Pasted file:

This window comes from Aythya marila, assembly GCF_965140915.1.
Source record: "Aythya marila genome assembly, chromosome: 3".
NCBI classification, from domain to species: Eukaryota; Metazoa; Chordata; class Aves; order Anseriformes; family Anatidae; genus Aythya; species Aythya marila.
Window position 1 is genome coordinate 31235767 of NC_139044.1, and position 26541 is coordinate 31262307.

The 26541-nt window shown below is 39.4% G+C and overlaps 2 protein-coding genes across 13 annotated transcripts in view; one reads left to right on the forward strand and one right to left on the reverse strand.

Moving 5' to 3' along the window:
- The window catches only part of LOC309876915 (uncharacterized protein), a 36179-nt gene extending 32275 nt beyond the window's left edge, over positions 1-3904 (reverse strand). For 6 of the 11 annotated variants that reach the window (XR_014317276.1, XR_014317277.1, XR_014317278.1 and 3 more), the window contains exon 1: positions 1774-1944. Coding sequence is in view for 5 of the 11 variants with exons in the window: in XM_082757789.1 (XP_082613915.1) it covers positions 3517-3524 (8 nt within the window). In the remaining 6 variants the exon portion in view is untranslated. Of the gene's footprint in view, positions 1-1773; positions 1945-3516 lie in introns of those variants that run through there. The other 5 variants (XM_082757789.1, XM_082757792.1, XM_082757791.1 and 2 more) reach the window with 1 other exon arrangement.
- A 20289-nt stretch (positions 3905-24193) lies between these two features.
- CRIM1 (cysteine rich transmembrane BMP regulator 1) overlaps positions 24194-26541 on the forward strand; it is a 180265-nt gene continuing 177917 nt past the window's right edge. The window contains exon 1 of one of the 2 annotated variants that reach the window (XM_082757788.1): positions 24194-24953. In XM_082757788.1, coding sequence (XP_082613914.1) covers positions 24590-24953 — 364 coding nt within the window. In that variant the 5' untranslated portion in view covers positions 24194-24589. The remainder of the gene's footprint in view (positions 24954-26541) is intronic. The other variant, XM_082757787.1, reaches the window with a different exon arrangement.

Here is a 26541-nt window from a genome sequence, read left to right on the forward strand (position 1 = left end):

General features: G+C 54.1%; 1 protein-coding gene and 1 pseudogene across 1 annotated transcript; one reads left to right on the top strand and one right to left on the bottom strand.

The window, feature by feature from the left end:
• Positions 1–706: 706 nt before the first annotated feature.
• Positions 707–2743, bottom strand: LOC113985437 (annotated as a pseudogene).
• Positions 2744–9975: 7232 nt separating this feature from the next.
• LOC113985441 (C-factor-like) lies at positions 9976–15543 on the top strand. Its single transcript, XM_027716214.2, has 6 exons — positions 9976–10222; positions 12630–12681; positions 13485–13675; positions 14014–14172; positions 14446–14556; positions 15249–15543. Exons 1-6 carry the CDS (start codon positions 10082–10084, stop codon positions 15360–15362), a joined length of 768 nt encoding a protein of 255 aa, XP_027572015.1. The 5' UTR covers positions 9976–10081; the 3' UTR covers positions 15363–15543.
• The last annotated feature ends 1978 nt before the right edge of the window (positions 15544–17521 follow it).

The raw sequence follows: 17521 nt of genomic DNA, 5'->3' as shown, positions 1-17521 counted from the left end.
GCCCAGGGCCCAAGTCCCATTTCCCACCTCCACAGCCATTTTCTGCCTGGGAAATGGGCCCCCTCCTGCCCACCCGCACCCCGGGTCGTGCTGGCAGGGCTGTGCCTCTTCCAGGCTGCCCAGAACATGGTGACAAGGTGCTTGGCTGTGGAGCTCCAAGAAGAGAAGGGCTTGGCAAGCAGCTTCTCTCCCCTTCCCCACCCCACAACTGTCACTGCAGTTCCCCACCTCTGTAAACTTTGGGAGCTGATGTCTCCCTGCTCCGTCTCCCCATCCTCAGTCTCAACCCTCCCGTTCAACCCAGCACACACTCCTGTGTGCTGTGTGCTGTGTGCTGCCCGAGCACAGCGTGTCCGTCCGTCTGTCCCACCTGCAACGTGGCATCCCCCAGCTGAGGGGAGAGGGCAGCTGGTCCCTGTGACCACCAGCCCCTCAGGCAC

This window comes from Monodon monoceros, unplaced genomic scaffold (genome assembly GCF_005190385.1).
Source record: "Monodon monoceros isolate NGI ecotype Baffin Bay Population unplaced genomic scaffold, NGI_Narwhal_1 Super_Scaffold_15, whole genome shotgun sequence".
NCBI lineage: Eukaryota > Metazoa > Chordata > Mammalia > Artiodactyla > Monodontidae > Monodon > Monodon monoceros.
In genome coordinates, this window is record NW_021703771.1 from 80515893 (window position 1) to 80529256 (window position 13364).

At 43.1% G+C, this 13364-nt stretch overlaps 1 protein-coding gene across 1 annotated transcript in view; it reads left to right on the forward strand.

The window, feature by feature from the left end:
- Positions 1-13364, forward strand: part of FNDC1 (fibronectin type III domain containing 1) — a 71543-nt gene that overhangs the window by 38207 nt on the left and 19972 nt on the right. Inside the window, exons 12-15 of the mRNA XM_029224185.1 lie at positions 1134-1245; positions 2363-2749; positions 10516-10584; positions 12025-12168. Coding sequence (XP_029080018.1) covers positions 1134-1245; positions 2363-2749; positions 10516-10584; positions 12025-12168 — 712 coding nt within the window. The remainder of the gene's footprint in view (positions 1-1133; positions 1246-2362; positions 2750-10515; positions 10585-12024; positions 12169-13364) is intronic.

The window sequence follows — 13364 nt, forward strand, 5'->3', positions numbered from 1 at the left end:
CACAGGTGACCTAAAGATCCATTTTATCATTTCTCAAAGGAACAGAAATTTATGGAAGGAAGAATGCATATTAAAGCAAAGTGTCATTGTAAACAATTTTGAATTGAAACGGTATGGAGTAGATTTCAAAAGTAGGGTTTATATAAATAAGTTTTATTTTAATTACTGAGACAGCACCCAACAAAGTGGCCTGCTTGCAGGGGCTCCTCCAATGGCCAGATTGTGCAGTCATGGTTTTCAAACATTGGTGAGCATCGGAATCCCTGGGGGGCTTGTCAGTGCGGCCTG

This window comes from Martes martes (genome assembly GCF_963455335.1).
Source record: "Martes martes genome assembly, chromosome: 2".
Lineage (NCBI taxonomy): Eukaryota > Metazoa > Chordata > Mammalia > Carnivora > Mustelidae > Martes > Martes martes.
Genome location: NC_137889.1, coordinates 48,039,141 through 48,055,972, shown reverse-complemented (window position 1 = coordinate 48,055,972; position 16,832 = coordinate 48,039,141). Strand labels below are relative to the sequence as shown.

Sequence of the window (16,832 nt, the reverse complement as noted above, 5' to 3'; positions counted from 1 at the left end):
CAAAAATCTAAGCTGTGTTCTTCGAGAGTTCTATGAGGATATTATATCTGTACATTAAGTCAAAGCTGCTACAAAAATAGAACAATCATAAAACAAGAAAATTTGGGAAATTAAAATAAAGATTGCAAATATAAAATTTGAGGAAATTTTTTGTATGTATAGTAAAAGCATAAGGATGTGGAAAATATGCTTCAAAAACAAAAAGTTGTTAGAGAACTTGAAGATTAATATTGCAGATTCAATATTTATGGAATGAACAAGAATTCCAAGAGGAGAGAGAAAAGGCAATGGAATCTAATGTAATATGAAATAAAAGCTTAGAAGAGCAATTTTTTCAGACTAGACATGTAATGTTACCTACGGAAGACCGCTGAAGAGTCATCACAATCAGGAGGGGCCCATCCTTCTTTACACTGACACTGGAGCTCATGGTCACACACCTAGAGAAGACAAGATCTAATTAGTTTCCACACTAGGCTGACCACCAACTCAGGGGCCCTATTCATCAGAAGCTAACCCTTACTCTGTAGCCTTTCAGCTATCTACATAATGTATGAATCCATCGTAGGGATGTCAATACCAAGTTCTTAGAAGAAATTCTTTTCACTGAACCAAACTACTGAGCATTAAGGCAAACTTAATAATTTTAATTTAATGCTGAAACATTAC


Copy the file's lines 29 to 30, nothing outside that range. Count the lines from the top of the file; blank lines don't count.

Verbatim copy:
This window comes from Martes martes (genome assembly GCF_963455335.1).
Source record: "Martes martes genome assembly, chromosome: 2".